Today on Speed Lines: The “coronavirus economy” means a huge potential setback for self-driving car tech.
Good morning and welcome back to Speed Lines, The Drive’s morning roundup of what’s going on in the world of transportation. I think it’s Wednesday, although I’m not really sure anymore, let alone what that even means.
A ‘Bumpy Road’ Ahead For Self-Driving Cars.
As I’ve said many times on Speed Lines this year, the pandemic is unique in that it has left virtually no facet of daily life or sector of the economy untouched. It’s already drying up the capital markets, and that’s extremely bad news in the world of autonomous vehicles. Development of that technology is costly for both legacy automakers and new startups, yet there’s still no clear path to widespread deployment or profitability.
Adding semi-autonomous features to your next Cadillac or Volvo is one thing; creating fully robotic cars, and making money while doing so, is another thing. And it may be a pipe dream in this economy.
There are some dire takeaways in this Bloomberg story on the state of the industry, which features Chris Urmson, co-founder and CEO, Aurora Innovation; Brian Collie, Boston Consulting Group’s auto and mobility guy; Oliver Cameron, co-founder and CEO of Voyage Auto; and others.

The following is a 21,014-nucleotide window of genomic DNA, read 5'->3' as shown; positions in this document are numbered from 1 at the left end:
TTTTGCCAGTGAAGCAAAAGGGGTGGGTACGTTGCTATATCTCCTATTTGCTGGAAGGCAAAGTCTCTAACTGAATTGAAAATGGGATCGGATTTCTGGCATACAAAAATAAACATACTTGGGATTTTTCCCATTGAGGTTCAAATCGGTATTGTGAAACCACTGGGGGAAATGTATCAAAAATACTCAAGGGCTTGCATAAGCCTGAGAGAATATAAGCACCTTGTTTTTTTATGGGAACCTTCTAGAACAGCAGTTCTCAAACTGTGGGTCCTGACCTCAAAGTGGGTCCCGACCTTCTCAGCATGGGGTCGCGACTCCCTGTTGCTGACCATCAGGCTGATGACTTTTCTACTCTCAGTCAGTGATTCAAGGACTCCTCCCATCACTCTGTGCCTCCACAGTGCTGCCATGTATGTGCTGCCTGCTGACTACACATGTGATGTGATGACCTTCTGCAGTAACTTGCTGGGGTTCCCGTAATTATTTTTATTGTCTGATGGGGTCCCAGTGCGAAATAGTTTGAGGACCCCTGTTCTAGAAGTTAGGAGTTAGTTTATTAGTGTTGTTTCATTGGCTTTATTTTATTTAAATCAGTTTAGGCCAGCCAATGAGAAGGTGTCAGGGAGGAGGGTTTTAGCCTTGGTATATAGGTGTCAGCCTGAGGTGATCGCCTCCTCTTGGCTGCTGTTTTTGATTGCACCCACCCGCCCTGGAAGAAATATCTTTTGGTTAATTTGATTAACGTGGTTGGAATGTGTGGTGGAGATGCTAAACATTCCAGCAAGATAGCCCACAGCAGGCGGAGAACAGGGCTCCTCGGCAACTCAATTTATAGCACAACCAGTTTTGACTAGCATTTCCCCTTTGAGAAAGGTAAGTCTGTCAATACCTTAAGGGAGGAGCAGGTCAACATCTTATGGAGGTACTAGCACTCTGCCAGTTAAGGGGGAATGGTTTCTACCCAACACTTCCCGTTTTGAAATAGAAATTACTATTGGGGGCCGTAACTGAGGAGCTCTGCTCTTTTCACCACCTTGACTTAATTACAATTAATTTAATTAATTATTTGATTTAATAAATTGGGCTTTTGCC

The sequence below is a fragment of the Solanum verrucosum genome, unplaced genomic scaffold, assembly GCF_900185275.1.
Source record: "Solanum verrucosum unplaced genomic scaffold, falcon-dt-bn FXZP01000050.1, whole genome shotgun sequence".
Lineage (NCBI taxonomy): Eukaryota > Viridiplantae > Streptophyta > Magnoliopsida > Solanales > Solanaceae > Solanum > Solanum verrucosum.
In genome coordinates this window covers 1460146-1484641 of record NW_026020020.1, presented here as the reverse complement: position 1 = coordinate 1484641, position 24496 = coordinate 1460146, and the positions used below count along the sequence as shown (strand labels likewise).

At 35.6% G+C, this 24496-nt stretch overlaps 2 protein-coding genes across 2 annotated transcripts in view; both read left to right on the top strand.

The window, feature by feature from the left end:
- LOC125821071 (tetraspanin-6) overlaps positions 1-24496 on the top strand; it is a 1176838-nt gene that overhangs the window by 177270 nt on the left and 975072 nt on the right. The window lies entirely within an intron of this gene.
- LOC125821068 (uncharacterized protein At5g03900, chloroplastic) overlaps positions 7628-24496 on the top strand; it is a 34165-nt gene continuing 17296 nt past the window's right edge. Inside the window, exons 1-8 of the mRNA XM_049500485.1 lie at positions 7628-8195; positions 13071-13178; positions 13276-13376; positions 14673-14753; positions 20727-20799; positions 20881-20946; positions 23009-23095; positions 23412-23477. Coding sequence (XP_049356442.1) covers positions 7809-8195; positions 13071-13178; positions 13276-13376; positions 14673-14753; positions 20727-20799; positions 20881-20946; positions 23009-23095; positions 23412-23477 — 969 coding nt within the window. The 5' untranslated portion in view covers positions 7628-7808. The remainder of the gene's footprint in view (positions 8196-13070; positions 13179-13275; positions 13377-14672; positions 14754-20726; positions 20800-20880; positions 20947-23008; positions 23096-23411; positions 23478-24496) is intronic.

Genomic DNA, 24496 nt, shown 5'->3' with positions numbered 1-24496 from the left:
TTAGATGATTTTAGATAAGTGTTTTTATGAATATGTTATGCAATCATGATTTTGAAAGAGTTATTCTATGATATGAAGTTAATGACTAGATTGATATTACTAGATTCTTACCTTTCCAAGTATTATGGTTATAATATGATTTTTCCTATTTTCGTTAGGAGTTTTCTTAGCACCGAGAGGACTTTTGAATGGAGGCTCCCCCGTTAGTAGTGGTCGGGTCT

Here are some of them on how legacy automakers are likely to dial back investments in this tech for the time being:
Most in the group believe more established automakers could reconsider investments in autonomous driving during the current crisis; that could potentially slow down progress on those projects.
Collie: “When you’re looking at, globally, automotive sales being down in order of 20 to 40% … when you have dozens of plants and tens of thousands of employees and near-term production requirements, you might now look at AV as being much more of a luxury that you can no longer afford.”
Cameron: “Some of the big guys may not weather this. It may seem like they can, but think about the politics within a big company and the politics of where you spend your time when the whole world is falling apart. I imagine there’s a lot of belt-tightening going on.”
Urmson: “If you are a General Motors or a Ford or a Volkswagen or any of these big companies, you are going through a very difficult process of prioritizing what you spend money on and what is discretionary. That focus is going to be on how do they get people back to work and how do they meet the demand of the public.”
Brulte: “Can these [auto] companies sustain funding for these operations? Or will they get pressure from the labor unions to stop funding this? You’re closing a factory, yet you’re funding your self-driving car project? That’s going open up some really interesting political divides.”
I think this is the case too, for whatever it’s worth. For regulatory reasons, automakers largely have no choice but to keep investing big bucks into electric vehicles and batteries. Self-driving car tech may be a luxury in this economy.
There’s also something interesting in that story that I hadn’t considered: that if pandemics like this one become the new normal (let’s hope not, dear God) that it could mean big changes to the “sharing economy.” You know, ride-hailing, car share services, all the things automakers and tech companies banked on being the future just last year.